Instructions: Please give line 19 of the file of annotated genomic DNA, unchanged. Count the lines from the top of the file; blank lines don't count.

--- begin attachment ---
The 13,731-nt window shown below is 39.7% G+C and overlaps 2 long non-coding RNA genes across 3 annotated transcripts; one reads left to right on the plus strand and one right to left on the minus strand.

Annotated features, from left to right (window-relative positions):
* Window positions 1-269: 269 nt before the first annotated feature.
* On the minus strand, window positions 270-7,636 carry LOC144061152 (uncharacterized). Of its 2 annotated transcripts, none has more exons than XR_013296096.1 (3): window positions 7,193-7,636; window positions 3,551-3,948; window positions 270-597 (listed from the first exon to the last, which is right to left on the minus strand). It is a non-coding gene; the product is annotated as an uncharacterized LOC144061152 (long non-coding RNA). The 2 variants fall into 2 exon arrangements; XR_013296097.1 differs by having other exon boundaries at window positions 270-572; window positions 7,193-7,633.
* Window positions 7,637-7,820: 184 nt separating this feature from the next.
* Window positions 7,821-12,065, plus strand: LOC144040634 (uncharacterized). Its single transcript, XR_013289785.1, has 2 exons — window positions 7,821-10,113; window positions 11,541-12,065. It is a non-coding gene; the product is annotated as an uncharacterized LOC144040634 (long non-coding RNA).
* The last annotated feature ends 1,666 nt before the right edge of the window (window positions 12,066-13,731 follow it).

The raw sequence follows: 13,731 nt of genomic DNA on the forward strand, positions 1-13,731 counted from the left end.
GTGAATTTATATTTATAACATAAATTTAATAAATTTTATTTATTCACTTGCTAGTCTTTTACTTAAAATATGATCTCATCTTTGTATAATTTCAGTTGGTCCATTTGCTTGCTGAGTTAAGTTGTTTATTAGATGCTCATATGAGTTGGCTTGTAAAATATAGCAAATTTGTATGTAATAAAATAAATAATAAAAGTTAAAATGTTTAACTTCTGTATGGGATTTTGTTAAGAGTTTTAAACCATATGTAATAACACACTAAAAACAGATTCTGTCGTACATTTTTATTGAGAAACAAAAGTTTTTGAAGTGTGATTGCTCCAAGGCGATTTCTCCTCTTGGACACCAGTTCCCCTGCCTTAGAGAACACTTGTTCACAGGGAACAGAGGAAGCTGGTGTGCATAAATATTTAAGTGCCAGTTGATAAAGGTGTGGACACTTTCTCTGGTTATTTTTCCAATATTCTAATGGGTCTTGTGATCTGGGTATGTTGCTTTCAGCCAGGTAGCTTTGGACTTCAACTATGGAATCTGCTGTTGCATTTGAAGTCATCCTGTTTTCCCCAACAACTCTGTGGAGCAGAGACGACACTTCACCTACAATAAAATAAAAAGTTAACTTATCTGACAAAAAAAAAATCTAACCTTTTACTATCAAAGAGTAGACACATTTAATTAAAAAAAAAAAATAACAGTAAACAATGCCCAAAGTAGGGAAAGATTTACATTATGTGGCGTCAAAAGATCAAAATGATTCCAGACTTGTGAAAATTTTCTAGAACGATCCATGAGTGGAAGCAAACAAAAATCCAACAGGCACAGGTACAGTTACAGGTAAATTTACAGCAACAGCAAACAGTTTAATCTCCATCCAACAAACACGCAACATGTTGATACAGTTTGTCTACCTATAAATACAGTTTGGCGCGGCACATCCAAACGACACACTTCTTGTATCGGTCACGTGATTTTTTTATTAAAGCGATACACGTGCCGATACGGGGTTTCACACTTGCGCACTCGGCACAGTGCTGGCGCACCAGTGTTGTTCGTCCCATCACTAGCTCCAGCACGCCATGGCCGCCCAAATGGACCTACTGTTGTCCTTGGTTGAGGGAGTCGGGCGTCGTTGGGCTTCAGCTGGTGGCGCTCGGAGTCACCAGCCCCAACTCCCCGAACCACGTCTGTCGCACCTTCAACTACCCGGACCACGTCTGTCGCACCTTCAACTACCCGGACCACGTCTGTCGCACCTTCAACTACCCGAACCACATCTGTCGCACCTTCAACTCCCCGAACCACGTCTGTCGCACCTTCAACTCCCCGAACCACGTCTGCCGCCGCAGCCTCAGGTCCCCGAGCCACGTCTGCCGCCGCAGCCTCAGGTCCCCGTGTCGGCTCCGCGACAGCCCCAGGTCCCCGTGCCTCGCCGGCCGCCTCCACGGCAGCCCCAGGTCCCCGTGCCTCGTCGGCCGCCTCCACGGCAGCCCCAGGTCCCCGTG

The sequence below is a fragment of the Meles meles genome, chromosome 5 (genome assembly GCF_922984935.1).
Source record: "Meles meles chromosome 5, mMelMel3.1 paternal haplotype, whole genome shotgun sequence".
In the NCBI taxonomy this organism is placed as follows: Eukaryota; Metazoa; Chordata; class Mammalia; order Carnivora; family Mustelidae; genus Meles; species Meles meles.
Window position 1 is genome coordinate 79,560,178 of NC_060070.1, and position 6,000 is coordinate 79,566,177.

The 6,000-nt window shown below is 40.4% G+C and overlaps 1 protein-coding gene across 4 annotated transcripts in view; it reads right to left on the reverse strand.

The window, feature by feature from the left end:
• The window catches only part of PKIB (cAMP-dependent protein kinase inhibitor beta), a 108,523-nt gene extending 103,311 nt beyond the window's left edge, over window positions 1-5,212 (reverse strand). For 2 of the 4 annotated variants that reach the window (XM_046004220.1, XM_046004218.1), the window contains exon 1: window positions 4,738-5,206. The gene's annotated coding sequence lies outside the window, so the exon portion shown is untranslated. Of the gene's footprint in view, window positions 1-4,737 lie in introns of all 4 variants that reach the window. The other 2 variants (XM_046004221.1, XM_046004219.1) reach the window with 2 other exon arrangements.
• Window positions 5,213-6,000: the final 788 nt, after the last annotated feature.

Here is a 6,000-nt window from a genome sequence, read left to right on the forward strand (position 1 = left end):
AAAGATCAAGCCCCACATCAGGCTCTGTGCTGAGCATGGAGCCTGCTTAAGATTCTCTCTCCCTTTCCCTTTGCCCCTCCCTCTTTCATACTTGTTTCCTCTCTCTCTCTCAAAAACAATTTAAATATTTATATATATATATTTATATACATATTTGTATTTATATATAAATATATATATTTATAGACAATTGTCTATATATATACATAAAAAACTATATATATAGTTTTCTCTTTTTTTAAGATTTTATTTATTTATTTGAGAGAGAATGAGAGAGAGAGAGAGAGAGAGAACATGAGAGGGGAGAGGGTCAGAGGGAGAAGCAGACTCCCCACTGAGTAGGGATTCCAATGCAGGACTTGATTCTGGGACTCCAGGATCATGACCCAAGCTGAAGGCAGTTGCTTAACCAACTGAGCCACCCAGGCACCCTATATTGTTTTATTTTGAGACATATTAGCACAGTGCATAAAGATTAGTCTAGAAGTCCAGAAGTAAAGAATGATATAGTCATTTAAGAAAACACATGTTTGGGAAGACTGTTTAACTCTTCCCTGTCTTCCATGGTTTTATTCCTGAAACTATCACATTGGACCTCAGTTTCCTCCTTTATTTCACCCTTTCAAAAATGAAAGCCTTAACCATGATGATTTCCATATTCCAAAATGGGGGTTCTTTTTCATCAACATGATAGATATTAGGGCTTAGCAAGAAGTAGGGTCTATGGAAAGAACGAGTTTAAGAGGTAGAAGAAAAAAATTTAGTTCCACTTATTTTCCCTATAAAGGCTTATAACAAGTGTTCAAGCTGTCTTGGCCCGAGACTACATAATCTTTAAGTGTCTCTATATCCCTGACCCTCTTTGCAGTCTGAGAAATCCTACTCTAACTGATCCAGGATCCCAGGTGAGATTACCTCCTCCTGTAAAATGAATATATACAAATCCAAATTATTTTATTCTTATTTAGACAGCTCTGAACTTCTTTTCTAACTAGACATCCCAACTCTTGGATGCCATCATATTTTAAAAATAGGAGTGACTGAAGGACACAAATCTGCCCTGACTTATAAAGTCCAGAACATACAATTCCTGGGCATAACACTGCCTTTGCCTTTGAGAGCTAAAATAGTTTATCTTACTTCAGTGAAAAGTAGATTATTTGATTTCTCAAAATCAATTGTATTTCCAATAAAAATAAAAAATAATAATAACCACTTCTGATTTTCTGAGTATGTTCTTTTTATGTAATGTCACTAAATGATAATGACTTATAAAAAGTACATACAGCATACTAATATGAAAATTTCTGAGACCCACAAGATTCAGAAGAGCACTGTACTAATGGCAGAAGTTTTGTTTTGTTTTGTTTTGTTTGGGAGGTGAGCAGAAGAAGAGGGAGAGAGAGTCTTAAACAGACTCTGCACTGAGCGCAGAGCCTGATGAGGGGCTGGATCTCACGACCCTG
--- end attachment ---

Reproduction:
AAAGATCAAGCCCCACATCAGGCTCTGTGCTGAGCATGGAGCCTGCTTAAGATTCTCTCTCCCTTTCCCTTTGCCCCTCCCTCTTTCATACTTGTTTCCTCTCTCTCTCTCAAAAACAATTTAAATATTTATATATATATATTTATATACATATTTGTATTTATATATAAATATATATATTTATAGACAATTGTCTATATATATACATAAAAAACTATATATATAGTTTTCTCTTTTTTTAAGATTTTATTTATTTATTTGAGAGAGAATGAGAGAGAGAGAGAGAGAGAGAACATGAGAGGGGAGAGGGTCAGAGGGAGAAGCAGACTCCCCACTGAGTAGGGATTCCAATGCAGGACTTGATTCTGGGACTCCAGGATCATGACCCAAGCTGAAGGCAGTTGCTTAACCAACTGAGCCACCCAGGCACCCTATATTGTTTTATTTTGAGACATATTAGCACAGTGCATAAAGATTAGTCTAGAAGTCCAGAAGTAAAGAATGATATAGTCATTTAAGAAAACACATGTTTGGGAAGACTGTTTAACTCTTCCCTGTCTTCCATGGTTTTATTCCTGAAACTATCACATTGGACCTCAGTTTCCTCCTTTATTTCACCCTTTCAAAAATGAAAGCCTTAACCATGATGATTTCCATATTCCAAAATGGGGGTTCTTTTTCATCAACATGATAGATATTAGGGCTTAGCAAGAAGTAGGGTCTATGGAAAGAACGAGTTTAAGAGGTAGAAGAAAAAAATTTAGTTCCACTTATTTTCCCTATAAAGGCTTATAACAAGTGTTCAAGCTGTCTTGGCCCGAGACTACATAATCTTTAAGTGTCTCTATATCCCTGACCCTCTTTGCAGTCTGAGAAATCCTACTCTAACTGATCCAGGATCCCAGGTGAGATTACCTCCTCCTGTAAAATGAATATATACAAATCCAAATTATTTTATTCTTATTTAGACAGCTCTGAACTTCTTTTCTAACTAGACATCCCAACTCTTGGATGCCATCATATTTTAAAAATAGGAGTGACTGAAGGACACAAATCTGCCCTGACTTATAAAGTCCAGAACATACAATTCCTGGGCATAACACTGCCTTTGCCTTTGAGAGCTAAAATAGTTTATCTTACTTCAGTGAAAAGTAGATTATTTGATTTCTCAAAATCAATTGTATTTCCAATAAAAATAAAAAATAATAATAACCACTTCTGATTTTCTGAGTATGTTCTTTTTATGTAATGTCACTAAATGATAATGACTTATAAAAAGTACATACAGCATACTAATATGAAAATTTCTGAGACCCACAAGATTCAGAAGAGCACTGTACTAATGGCAGAAGTTTTGTTTTGTTTTGTTTTGTTTGGGAGGTGAGCAGAAGAAGAGGGAGAGAGAGTCTTAAACAGACTCTGCACTGAGCGCAGAGCCTGATGAGGGGCTGGATCTCACGACCCTG